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New York Guardianship Proceedings: What You Can Expect

There are many situations where the appointment of a Guardian in New York is a necessary and helpful event.  The New York Probate Lawyer Blog has discussed various aspects of Guardianship Law in earlier posts.  Article 81 of the New York Mental Hygiene Law (MHL) contains the statutes concerning the proceedings for a Guardianship appointment.

Essentially, there are two aspects of Guardianship. The Court can grant powers to provide for someone’s personal needs such as health care. MHL Section 81.22 entitled “Powers of guardian; personal needs”, lists various personal needs powers that a guardian would have over an incapacitated person. The Court can also grant powers for property management.  MHL Section 81.21 entitled “Powers of guardian; property management”, list various property management powers that a guardian would have over an incapacitated person such as providing for managing the person’s financial affairs.In order to impose a guardianship, the Court must find clear and convincing evidence that a person will suffer harm because the person cannot provide for his personal needs or property management and that he does not appreciate or understand this disability. The power of a Court to appoint a guardian is set forth in MHL Section 81.02. The fundamental aspect of the inquiry is whether the person is incapacitated.

In the typical situation a person becomes incapacitated due to an illness or health condition such as dementia or due to a serious accident. As a result of a person’s inability to handle his daily affairs, a guardian is required to safeguard the person and his assets.

In most cases, Guardianship cases are commenced by close family members who usually qualify as the Court appointed Guardian. There have been numerous articles written concerning the abusive and problematic process of guardianship appointments and control.  One recent article of a series, written by Emily Gurnon, and appearing at Forbes.com on May 24, 2016 entitled Guardianship Laws: Improving But Problems Persist, discusses many of the guardianship issues and needed protections for the incapacitated person. The MHL provides that the alleged incapacitated person must receive a copy of the petition that alleges the need for a guardian. Also, such person has the right to have a lawyer represent him in the proceedings.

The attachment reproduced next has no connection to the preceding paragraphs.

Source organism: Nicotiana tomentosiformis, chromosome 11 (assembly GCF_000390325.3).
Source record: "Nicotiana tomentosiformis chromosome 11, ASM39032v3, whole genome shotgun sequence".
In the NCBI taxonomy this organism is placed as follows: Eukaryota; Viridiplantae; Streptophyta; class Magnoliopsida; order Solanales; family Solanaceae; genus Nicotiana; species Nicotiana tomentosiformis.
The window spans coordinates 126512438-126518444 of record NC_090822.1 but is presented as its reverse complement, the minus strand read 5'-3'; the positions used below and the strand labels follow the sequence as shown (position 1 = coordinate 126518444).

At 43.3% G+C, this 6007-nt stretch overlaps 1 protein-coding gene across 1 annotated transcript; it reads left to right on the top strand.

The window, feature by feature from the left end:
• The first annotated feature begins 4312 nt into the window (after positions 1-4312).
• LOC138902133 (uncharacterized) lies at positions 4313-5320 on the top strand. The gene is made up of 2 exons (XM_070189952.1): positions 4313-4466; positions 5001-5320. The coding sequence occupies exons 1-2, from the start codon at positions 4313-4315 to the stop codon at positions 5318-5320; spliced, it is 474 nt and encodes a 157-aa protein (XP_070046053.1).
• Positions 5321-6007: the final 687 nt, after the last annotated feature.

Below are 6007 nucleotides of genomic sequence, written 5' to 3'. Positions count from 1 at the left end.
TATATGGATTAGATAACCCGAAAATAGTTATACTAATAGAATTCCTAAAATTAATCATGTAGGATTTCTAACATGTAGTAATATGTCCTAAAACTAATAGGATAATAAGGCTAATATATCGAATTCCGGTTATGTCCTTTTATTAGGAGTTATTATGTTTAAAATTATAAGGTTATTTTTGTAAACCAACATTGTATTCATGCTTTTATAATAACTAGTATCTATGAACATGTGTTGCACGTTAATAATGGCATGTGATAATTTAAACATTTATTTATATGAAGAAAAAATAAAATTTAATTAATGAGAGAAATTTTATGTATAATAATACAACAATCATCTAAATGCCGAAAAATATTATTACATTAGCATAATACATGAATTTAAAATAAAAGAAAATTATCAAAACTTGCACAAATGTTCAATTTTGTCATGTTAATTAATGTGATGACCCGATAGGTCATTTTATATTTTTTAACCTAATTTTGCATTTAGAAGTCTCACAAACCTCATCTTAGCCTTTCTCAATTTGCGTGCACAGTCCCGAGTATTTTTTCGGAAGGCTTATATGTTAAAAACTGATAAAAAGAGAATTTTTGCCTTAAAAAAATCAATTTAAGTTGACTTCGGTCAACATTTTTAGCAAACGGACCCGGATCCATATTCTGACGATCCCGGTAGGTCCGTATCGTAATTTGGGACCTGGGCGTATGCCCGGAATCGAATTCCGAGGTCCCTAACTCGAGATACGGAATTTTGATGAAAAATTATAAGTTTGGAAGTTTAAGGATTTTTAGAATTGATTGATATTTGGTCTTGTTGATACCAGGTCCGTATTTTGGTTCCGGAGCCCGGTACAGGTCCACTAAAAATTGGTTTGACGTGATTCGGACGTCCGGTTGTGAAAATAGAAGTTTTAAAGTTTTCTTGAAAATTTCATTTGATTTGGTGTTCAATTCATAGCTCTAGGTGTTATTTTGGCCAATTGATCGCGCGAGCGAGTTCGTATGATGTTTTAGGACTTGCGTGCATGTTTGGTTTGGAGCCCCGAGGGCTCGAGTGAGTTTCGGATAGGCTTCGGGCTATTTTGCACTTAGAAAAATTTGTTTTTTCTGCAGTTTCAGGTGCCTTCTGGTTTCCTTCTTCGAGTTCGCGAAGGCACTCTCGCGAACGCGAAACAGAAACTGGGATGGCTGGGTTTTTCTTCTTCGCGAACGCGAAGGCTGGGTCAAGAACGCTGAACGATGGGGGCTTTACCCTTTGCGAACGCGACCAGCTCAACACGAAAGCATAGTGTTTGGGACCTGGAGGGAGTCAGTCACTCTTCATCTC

Sometimes guardianship proceedings can be avoided by the preparation and execution of advance directives. A person can appoint an agent for property matters by signing a Durable Power of Attorney. A power of attorney form can provide the agent with authority to handle many different property matters such as real estate and banking transactions.

Another type of advance directive is a Health Care Proxy. This documents allows a person to appoint a health care agent who can make decisions if the person becomes disabled.

A more comprehensive type of advance planning involves the creation of a Living Trust. This type of a trust would hold all of a person’s assets. In the event of a disability, the co-trustee or a successor trustee would be able to continue to administer a person’s financial affairs through the trust.

I have represented many individuals in connection with Guardianship proceedings and the preparation of advance directives.   If you have any questions regarding any type of Guardianship matter or a contested Guardianship problem, call me now for a free discussion.

New York Guardianship Attorney Jules Martin Haas, Esq. has been representing clients in New York Guardianship Proceedings throughout the past 30 years in New York, including Queens Guardianship and Nassau Guardianship. If you or someone you know is involved with or has questions about a New York Guardianship, please contact me at (212) 355-2575 or email: jules.haas@verizon.net, for an initial consultation.

Jules Martin Haas provides his clients and members of the community with a free monthly e-newsletter which contains articles covering a variety of legal topics including estate planning, financial matters and real estate. If you wish to be placed on the e-newslist, simply e-mail me at jules.haas@verizon.net. You can cancel receiving the newsletter at anytime.

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